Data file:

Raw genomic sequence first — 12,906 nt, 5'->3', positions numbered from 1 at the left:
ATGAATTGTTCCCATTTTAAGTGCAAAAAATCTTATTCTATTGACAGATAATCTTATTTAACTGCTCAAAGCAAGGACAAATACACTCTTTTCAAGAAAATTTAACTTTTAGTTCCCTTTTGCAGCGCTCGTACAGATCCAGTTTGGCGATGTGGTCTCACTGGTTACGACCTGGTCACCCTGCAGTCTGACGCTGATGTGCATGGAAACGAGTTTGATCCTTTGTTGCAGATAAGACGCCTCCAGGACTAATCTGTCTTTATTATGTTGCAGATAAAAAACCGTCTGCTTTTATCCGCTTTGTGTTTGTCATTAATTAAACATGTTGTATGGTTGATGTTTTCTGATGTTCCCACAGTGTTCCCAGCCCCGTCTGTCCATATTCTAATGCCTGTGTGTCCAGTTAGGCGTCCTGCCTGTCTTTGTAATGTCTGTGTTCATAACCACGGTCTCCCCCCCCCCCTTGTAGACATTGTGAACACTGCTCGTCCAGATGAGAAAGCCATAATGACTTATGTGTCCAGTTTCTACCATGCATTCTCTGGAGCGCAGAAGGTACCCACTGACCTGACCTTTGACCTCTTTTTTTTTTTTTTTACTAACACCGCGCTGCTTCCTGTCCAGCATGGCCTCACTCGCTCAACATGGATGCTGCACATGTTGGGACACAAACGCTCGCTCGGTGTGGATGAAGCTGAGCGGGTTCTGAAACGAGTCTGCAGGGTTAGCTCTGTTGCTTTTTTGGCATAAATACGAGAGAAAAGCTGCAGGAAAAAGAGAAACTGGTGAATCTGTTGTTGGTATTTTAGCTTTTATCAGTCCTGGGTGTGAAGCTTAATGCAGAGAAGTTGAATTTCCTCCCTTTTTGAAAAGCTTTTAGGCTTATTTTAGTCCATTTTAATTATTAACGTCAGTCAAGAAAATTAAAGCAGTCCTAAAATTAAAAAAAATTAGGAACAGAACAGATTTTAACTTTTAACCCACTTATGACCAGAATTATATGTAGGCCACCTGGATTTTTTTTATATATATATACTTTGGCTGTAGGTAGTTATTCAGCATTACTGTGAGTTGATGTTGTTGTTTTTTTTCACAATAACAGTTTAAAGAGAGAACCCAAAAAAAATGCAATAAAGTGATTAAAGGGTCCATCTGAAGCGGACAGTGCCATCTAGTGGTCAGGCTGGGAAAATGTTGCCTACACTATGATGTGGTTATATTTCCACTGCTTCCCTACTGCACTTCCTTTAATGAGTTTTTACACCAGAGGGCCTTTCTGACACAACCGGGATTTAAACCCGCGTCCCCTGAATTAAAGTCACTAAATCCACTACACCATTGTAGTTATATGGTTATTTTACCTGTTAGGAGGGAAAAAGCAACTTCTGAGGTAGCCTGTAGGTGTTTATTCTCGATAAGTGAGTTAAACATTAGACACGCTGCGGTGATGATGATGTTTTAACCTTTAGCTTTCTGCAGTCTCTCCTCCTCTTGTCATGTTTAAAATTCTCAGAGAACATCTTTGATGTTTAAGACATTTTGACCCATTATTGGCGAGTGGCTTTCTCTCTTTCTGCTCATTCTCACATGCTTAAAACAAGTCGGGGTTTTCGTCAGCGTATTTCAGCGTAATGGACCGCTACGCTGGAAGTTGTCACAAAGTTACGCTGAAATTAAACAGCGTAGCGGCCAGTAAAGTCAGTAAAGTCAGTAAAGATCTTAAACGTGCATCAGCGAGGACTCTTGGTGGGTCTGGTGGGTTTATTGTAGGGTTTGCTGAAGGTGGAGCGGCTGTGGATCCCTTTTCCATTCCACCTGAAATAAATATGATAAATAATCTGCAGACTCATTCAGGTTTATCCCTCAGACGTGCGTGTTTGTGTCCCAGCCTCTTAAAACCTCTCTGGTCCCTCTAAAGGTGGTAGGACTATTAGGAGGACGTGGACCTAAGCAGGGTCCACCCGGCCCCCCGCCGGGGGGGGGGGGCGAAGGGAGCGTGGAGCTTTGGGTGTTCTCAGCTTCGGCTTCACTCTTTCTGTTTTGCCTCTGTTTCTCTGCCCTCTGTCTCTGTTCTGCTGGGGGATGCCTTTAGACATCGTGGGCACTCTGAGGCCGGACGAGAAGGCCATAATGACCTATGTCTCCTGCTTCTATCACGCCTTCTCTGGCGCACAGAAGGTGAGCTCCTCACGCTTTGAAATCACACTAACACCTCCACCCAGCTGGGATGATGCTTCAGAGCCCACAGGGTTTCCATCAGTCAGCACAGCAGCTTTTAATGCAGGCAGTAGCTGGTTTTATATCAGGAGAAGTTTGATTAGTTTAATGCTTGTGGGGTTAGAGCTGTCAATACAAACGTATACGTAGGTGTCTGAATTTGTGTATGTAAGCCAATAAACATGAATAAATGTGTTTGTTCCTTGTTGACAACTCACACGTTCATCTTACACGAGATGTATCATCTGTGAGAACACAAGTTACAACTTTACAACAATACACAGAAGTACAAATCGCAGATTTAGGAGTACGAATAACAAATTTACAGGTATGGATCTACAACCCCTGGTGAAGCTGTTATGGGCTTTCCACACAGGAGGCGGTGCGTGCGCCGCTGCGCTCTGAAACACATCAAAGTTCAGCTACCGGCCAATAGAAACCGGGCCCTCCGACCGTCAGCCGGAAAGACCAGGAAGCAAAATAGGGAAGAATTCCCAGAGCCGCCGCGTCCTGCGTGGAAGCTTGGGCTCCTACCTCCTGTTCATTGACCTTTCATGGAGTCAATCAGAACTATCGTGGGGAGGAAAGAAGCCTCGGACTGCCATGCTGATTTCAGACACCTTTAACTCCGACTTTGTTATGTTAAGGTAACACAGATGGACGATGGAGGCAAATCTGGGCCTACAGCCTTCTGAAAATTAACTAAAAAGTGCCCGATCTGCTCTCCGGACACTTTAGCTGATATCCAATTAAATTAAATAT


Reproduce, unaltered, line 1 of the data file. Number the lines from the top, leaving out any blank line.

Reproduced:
Raw genomic sequence first — 12,906 nt, 5'->3', positions numbered from 1 at the left: